Chrysler’s introduction of the affordable Plymouth line in July 1928, aimed at challenging Ford and Chevrolet, helped the company navigate the early 1930s Depression. Despite not being a revolutionary design, the four-cylinder Plymouth featured hydraulic braking, full-pressure lubrication, and aluminum pistons—innovations unmatched by rivals for a decade. The car’s instant success led Plymouth to become the third top-selling brand in the US auto industry by 1933, trailing only behind Ford.
In 1931, the 3.2-liter four-cylinder PA model was launched on May 1st and proved equally successful. Highlighted by its ‘Floating Power’ engine mountings, promising a smooth drive with minimal vibration, the PA shared a resemblance to DeSoto and Chrysler’s higher-end six-cylinder models.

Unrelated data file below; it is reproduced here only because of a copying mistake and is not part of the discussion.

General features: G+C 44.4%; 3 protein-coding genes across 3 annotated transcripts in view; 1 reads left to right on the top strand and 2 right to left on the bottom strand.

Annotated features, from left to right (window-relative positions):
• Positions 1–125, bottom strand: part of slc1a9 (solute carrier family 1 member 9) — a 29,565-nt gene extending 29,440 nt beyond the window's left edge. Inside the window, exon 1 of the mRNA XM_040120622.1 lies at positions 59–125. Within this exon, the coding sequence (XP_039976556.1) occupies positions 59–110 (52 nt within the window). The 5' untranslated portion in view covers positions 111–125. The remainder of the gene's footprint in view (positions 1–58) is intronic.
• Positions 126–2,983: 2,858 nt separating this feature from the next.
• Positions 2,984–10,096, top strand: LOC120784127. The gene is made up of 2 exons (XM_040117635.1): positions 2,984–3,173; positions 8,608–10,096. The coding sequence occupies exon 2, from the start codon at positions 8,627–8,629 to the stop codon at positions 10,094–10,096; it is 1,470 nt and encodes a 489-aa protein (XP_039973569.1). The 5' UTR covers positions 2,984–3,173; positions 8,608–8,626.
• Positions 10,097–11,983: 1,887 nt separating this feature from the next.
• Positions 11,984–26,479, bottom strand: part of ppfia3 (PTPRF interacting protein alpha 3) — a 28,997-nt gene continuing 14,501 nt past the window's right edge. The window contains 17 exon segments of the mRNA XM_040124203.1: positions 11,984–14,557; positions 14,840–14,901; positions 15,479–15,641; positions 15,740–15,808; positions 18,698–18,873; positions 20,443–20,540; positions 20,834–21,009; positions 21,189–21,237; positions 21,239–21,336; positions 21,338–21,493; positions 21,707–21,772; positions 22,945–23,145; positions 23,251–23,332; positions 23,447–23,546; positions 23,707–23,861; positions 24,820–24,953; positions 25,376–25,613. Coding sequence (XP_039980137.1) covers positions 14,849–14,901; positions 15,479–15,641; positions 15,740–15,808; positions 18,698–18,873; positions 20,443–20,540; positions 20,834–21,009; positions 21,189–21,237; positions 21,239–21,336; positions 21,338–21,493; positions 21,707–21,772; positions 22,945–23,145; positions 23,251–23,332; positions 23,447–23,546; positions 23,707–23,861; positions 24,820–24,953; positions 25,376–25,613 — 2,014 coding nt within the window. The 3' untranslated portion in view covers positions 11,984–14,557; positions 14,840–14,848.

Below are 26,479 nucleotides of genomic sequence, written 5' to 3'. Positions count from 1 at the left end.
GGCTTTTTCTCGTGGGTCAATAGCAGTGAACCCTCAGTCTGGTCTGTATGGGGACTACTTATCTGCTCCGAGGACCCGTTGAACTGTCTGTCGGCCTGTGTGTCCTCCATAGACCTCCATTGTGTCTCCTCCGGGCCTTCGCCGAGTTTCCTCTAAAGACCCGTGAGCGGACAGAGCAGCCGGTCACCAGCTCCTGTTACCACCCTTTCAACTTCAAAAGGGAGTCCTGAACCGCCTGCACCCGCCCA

This design appealed to budget-conscious customers unable to afford more expensive models. To cater to those with tighter budgets, Plymouth offered two ‘Thrift’ models, and there was also a smaller-bore export version. Chrysler’s overseas factories in the UK, Denmark, and Sweden assembled these vehicles from semi or completely knocked-down chassis.